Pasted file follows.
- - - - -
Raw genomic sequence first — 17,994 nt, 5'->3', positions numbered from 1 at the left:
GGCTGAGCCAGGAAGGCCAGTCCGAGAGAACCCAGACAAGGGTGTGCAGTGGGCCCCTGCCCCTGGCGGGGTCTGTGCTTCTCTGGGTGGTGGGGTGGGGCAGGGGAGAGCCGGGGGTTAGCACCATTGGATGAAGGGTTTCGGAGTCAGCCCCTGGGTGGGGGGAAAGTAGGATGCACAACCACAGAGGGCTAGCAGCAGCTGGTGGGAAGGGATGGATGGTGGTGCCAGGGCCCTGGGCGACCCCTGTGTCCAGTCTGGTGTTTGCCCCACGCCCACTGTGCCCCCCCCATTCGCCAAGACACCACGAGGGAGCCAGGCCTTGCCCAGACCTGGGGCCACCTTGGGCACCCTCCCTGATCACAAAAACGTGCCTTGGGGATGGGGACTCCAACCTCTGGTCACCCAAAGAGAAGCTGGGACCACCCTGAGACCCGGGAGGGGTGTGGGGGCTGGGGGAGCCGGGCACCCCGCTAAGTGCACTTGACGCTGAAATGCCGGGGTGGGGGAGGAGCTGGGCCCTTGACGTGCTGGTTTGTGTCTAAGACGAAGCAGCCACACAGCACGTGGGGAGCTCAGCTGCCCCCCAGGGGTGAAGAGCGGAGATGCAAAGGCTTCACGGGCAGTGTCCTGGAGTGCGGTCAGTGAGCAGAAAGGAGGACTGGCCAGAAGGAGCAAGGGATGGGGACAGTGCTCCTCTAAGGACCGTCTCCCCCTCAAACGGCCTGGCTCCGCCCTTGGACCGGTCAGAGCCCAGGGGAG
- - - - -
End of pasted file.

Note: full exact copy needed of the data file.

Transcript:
Raw genomic sequence first — 17,994 nt, 5'->3', positions numbered from 1 at the left:
GGCTGAGCCAGGAAGGCCAGTCCGAGAGAACCCAGACAAGGGTGTGCAGTGGGCCCCTGCCCCTGGCGGGGTCTGTGCTTCTCTGGGTGGTGGGGTGGGGCAGGGGAGAGCCGGGGGTTAGCACCATTGGATGAAGGGTTTCGGAGTCAGCCCCTGGGTGGGGGGAAAGTAGGATGCACAACCACAGAGGGCTAGCAGCAGCTGGTGGGAAGGGATGGATGGTGGTGCCAGGGCCCTGGGCGACCCCTGTGTCCAGTCTGGTGTTTGCCCCACGCCCACTGTGCCCCCCCCATTCGCCAAGACACCACGAGGGAGCCAGGCCTTGCCCAGACCTGGGGCCACCTTGGGCACCCTCCCTGATCACAAAAACGTGCCTTGGGGATGGGGACTCCAACCTCTGGTCACCCAAAGAGAAGCTGGGACCACCCTGAGACCCGGGAGGGGTGTGGGGGCTGGGGGAGCCGGGCACCCCGCTAAGTGCACTTGACGCTGAAATGCCGGGGTGGGGGAGGAGCTGGGCCCTTGACGTGCTGGTTTGTGTCTAAGACGAAGCAGCCACACAGCACGTGGGGAGCTCAGCTGCCCCCCAGGGGTGAAGAGCGGAGATGCAAAGGCTTCACGGGCAGTGTCCTGGAGTGCGGTCAGTGAGCAGAAAGGAGGACTGGCCAGAAGGAGCAAGGGATGGGGACAGTGCTCCTCTAAGGACCGTCTCCCCCTCAAACGGCCTGGCTCCGCCCTTGGACCGGTCAGAGCCCAGGGGAG